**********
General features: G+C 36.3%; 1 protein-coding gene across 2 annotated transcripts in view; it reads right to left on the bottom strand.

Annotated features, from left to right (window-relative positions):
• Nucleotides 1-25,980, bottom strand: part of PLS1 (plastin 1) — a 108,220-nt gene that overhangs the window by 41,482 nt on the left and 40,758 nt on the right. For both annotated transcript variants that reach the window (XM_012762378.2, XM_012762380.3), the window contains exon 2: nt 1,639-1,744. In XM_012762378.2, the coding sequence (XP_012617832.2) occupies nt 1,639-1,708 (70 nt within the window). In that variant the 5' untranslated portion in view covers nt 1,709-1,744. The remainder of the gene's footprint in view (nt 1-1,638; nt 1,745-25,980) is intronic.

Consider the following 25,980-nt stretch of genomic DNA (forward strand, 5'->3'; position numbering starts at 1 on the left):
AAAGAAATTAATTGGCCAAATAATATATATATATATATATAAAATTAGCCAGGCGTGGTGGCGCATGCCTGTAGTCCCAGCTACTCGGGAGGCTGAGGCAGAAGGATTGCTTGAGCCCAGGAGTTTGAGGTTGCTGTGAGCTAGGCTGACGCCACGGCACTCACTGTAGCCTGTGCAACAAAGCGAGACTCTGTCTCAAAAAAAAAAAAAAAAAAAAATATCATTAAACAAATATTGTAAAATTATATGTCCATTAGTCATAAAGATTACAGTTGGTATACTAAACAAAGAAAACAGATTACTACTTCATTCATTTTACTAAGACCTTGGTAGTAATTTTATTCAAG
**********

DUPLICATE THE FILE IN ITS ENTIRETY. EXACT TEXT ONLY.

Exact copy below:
General features: G+C 36.3%; 1 protein-coding gene across 2 annotated transcripts in view; it reads right to left on the bottom strand.

Annotated features, from left to right (window-relative positions):
• Nucleotides 1-25,980, bottom strand: part of PLS1 (plastin 1) — a 108,220-nt gene that overhangs the window by 41,482 nt on the left and 40,758 nt on the right. For both annotated transcript variants that reach the window (XM_012762378.2, XM_012762380.3), the window contains exon 2: nt 1,639-1,744. In XM_012762378.2, the coding sequence (XP_012617832.2) occupies nt 1,639-1,708 (70 nt within the window). In that variant the 5' untranslated portion in view covers nt 1,709-1,744. The remainder of the gene's footprint in view (nt 1-1,638; nt 1,745-25,980) is intronic.

Consider the following 25,980-nt stretch of genomic DNA (forward strand, 5'->3'; position numbering starts at 1 on the left):
AAAGAAATTAATTGGCCAAATAATATATATATATATATATAAAATTAGCCAGGCGTGGTGGCGCATGCCTGTAGTCCCAGCTACTCGGGAGGCTGAGGCAGAAGGATTGCTTGAGCCCAGGAGTTTGAGGTTGCTGTGAGCTAGGCTGACGCCACGGCACTCACTGTAGCCTGTGCAACAAAGCGAGACTCTGTCTCAAAAAAAAAAAAAAAAAAAAATATCATTAAACAAATATTGTAAAATTATATGTCCATTAGTCATAAAGATTACAGTTGGTATACTAAACAAAGAAAACAGATTACTACTTCATTCATTTTACTAAGACCTTGGTAGTAATTTTATTCAAG